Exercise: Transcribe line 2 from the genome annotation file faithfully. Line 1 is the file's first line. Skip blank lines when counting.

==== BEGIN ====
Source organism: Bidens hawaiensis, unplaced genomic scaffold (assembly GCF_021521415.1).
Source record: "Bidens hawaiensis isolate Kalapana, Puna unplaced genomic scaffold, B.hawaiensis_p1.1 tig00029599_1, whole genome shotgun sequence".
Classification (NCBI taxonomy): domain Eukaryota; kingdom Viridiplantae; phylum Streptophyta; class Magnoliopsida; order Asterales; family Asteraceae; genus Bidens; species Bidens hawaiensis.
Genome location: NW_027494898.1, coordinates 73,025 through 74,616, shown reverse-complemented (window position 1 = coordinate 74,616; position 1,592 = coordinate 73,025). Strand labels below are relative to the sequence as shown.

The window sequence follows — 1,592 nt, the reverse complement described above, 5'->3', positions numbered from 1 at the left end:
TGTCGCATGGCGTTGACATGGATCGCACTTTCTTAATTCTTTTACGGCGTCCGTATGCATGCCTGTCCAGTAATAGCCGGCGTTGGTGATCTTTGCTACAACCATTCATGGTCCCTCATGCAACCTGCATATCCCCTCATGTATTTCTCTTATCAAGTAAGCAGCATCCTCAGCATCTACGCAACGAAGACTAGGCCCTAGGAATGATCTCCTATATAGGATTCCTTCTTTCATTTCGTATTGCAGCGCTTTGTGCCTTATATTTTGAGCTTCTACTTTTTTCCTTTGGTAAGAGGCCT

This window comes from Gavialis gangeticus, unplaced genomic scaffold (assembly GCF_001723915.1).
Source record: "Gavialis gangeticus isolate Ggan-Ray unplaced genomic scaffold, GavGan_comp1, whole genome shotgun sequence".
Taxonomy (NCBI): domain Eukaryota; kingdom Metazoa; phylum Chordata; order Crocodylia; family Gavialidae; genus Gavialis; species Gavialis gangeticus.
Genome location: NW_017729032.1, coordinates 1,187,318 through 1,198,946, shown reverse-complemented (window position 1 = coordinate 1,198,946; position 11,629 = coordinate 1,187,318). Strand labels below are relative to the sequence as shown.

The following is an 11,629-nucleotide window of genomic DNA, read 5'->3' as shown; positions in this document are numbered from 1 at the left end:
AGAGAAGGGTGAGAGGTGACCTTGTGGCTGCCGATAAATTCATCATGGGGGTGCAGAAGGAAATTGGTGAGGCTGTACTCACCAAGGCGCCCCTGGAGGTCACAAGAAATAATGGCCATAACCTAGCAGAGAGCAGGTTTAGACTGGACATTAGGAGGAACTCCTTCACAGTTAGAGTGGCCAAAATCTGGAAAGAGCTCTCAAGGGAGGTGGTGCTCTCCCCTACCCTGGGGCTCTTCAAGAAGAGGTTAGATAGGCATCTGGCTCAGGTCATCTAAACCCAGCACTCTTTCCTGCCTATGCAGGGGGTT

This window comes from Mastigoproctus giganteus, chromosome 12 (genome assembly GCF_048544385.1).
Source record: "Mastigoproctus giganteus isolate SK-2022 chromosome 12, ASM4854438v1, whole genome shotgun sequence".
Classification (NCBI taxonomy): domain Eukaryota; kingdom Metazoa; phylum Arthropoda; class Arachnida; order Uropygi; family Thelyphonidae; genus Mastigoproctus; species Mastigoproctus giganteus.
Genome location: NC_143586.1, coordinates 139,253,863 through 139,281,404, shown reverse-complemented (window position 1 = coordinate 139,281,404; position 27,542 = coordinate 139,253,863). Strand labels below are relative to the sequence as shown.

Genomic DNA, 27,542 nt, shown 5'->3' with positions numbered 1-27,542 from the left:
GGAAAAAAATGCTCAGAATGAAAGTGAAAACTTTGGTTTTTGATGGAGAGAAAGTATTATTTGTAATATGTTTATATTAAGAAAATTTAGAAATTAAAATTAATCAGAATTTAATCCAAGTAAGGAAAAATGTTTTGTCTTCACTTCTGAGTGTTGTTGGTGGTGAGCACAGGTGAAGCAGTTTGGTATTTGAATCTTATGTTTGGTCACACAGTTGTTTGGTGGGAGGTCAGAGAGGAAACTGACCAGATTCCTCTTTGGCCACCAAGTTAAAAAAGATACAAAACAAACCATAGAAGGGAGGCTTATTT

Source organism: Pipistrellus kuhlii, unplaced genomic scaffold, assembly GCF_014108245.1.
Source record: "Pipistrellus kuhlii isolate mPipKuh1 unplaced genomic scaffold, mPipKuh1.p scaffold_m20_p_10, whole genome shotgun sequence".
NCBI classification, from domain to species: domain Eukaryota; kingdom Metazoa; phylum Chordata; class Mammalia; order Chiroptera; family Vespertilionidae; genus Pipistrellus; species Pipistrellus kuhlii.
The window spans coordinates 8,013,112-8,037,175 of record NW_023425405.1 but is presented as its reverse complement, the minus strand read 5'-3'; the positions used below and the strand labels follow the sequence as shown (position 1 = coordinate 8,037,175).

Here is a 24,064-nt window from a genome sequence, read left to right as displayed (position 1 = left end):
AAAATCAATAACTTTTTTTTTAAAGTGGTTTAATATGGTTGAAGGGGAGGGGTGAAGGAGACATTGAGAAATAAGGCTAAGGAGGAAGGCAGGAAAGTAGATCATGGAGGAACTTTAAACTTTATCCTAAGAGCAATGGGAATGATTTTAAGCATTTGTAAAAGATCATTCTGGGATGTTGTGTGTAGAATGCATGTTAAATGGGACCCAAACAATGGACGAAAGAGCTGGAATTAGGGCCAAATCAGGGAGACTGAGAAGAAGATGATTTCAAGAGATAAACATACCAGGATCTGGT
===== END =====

Source record: "Bidens hawaiensis isolate Kalapana, Puna unplaced genomic scaffold, B.hawaiensis_p1.1 tig00029599_1, whole genome shotgun sequence".